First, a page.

GSBA Vision & Mission

MISSION: To combine business development, leadership and social action to expand economic opportunities for the LGBT Community and those who support equality for all.

Friday, November 4, 2011

Sweeping DSHS changes could benefit LGBT&Q foster youth

NEWS RELEASE
November 3, 2011
Contact:
Families Like Ours, Inc.
David Wing-Kovarik Executive Director
206-441-7602, ext 6

Sweeping DSHS changes could benefit LGBT&Q foster youth 
Seattle - With news that the Braam agreement will bring a sweeping overhaul to the Washington foster-care system, Families Like Ours, Inc. (FLO) see’s hope for LGBT&Q Washington foster youth.

Under the agreement, DSHS has until December 31, 2013 to meet 21 outcomes which include increasing safeguards to protect children from being shuffled from foster home to foster home, provide for timely medical and mental-health care and limit the number of social worker caseloads.

“Actually this isn’t new, changes as a result of the Braam lawsuit started in 2004. With our work with the foster care system, we have seen some positive changes as a result. We hope that those changes continue but we fear that under the current budget constraints it will be a challenge,” says David Wing-Kovarik Executive Director of Families Like Ours located in Seattle.

Opening their nonprofit doors in 2000, Families Like Ours provides community outreach, and education to overcome barriers for traditional and non-traditional families wishing to foster or adopt children of all ages and backgrounds. As part of that they actively seek out families for foster youth needing forever families, including LGBT&Q foster youth.  

“I think some of the challenges will be the medical care, the smaller caseloads and stabilizing foster home placements with the current budget problems the State is facing.”

Families Like Ours sees that the LGBT&Q (lesbian, gay, bisexual, transgender and questioning) foster youth will benefit the most.
“These are often the forgotten kids; the most current survey found that 14.5% of Washington foster-youth are self identifying as LGBT&Q. This is a big number, even for us.” Wing-Kovarik continues.

“In real numbers this means between 1,300- 1,700 kids currently in foster care are LGBT&Q youth. We’re hoping that these changes will benefit these kids that have higher rates of being moved around, and often wait longer for medical and mental-health care.”

According to a paper by David Wagner for the Center for American Progress, “studies show that 78% of gay and transgender youth placed in foster care are moved or run away from their foster homes due to conflicts over their sexual orientation or gender identity. Additionally 70% of gay and transgender children are victims of violence within the foster care system.”

In another report it was found that LGBT foster youth receive few services than their non-LGBT counterparts and are often labeled as difficult. They also have a longer stay in foster care, have more frequent placement changes and have difficulties accessing appropriate medical and mental-health services.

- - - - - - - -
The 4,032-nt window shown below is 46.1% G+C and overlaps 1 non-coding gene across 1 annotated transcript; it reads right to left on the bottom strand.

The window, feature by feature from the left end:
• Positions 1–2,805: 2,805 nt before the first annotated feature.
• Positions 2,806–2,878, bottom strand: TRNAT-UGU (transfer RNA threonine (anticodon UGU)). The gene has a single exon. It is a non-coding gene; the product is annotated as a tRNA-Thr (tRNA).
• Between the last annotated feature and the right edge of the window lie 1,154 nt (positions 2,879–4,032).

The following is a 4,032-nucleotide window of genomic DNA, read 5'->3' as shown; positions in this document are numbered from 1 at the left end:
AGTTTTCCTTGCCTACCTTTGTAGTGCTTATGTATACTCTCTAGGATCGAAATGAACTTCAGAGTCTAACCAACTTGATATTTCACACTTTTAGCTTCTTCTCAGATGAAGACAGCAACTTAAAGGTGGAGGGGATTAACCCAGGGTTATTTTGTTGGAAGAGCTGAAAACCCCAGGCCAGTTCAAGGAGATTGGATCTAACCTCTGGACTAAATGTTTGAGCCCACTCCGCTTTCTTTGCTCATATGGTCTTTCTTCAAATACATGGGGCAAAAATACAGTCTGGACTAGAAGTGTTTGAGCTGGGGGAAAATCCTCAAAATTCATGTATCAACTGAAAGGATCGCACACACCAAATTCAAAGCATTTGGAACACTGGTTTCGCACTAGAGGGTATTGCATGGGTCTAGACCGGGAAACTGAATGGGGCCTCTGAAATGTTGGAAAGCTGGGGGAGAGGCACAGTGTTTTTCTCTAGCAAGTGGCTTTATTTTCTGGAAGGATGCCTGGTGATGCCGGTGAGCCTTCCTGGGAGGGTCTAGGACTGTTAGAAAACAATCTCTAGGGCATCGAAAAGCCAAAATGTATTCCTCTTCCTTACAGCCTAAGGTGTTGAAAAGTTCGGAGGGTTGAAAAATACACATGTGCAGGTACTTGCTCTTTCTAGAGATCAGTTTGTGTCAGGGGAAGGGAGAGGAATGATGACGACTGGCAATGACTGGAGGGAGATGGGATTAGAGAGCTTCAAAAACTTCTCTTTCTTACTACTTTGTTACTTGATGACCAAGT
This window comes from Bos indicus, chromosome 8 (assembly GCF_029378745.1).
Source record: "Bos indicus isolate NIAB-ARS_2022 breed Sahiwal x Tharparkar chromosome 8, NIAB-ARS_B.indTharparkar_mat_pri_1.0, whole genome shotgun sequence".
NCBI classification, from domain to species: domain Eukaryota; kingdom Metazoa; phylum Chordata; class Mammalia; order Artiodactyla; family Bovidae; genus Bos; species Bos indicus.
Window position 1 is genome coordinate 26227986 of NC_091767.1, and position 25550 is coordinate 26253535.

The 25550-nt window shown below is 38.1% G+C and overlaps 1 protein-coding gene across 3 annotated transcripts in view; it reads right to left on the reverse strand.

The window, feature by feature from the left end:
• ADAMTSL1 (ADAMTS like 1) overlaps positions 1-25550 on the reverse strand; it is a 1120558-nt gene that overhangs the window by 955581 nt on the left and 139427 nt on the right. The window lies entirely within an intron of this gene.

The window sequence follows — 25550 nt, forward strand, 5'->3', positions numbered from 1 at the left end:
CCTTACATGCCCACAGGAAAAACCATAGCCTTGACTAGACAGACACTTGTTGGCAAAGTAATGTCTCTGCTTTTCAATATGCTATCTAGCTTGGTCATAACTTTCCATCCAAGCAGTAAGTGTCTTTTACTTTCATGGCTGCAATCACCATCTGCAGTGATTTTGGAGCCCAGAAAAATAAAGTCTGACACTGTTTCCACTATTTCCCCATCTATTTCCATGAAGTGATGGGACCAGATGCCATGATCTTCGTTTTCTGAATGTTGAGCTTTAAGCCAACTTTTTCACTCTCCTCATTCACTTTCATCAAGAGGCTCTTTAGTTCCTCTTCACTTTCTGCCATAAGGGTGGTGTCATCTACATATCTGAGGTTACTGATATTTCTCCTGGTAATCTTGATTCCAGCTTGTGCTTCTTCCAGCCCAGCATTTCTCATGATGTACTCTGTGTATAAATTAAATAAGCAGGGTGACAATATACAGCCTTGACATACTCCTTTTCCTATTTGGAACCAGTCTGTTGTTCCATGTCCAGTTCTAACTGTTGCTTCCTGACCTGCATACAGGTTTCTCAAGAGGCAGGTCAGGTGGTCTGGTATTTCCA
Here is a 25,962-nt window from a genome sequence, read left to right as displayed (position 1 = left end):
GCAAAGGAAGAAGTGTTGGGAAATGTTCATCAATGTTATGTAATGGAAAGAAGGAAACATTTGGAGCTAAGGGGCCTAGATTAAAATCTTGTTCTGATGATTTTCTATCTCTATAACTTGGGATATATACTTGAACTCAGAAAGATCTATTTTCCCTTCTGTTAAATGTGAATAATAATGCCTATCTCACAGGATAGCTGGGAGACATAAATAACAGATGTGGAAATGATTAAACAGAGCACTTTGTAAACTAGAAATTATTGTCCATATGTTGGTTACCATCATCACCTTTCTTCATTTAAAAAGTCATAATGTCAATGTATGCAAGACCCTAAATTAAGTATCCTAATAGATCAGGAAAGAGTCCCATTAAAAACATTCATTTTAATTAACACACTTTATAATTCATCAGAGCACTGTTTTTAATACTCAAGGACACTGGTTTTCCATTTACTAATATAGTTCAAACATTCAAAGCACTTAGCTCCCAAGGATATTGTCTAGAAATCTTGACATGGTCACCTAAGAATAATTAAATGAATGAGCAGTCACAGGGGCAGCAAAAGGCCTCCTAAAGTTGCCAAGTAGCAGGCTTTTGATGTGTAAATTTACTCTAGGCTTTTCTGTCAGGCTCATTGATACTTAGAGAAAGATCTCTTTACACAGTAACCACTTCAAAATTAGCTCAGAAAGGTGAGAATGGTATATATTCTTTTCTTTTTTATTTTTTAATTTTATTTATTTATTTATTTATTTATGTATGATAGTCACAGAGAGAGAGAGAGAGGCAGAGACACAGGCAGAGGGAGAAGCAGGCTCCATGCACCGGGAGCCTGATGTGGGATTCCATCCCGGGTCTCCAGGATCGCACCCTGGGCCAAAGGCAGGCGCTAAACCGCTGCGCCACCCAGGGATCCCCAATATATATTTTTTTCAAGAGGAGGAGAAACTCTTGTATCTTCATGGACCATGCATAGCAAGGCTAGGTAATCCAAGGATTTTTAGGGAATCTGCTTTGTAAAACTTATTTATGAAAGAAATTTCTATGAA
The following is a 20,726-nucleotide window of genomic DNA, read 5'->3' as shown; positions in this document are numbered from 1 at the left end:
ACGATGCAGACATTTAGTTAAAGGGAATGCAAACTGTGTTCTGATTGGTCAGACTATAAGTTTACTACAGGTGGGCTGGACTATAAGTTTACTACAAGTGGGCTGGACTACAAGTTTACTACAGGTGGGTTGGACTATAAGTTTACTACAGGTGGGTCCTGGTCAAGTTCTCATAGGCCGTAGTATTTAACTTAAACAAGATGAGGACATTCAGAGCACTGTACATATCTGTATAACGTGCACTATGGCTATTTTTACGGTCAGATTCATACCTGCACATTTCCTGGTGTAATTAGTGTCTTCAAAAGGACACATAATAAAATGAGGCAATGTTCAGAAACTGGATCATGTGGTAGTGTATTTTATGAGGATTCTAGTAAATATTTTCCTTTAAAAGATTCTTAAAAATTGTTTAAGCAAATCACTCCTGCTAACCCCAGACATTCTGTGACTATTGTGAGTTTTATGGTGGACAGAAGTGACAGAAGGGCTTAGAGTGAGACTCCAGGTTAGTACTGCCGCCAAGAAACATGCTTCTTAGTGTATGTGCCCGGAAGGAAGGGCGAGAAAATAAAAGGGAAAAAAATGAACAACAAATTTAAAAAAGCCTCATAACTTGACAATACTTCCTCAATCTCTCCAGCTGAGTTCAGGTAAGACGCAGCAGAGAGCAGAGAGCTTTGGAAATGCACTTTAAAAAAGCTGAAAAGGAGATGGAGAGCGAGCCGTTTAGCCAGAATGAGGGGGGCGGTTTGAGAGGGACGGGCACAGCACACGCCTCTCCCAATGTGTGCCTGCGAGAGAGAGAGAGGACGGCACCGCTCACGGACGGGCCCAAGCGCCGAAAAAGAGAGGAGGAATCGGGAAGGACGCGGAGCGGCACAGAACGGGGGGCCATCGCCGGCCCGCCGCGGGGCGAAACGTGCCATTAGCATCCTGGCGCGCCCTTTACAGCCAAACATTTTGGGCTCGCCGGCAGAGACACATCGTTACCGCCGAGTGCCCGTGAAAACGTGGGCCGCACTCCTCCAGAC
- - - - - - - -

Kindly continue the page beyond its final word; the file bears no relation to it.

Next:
It was 12 years ago that Families Like Ours started helping LGBT families through the often confusing and limiting maze of adoption and foster care. Since 2003 FLO has also been working to finding safe and welcoming homes for LGBT&Q foster youth.

“It is a challenge, while we’ve worked with kids as young as 5 years old, more often these are older kids, 10 and above. Finding a family for a foster youth over the age of 10 is a challenge, adding LGBT&Q to the mix often makes it even harder.”

“We started doing this after several calls came into the office back in 2003 from frustrated social workers unable to find foster homes for LGBT&Q kids on their case load. One of the calls came after a foster parent contacted the state social worker and told her to ‘get this FAG out of my house’. I wouldn’t say this is the norm here in Washington with foster parents, but there is a level of discrimination and lack of knowledge within the social service system and foster community.” Explains Wing-Kovarik.

Using volunteers and non-state funding, Families Like Ours addresses the needs of these kids by working directly with foster care social workers, foster and adoptive parents and private placement agencies.

Their SAFE project provides education and community outreach to social service professionals, and foster and adoptive parents about LGBT&Q foster youth.

Families Like Ours takes a family-centered support approach, promoting positive adolescent development, and provides resource referrals for welcoming families, social service professionals and foster youth.

Foster care in general is always in need of new foster parents, respite providers and adoptive families for kids in care. For LGBT&Q youth in particular the need is great. Families Like Ours is encouraging families who are able to open their homes to contact FLO and find out more about how they can become a welcoming family for a LGBTQ kid who needs a safe place to call home.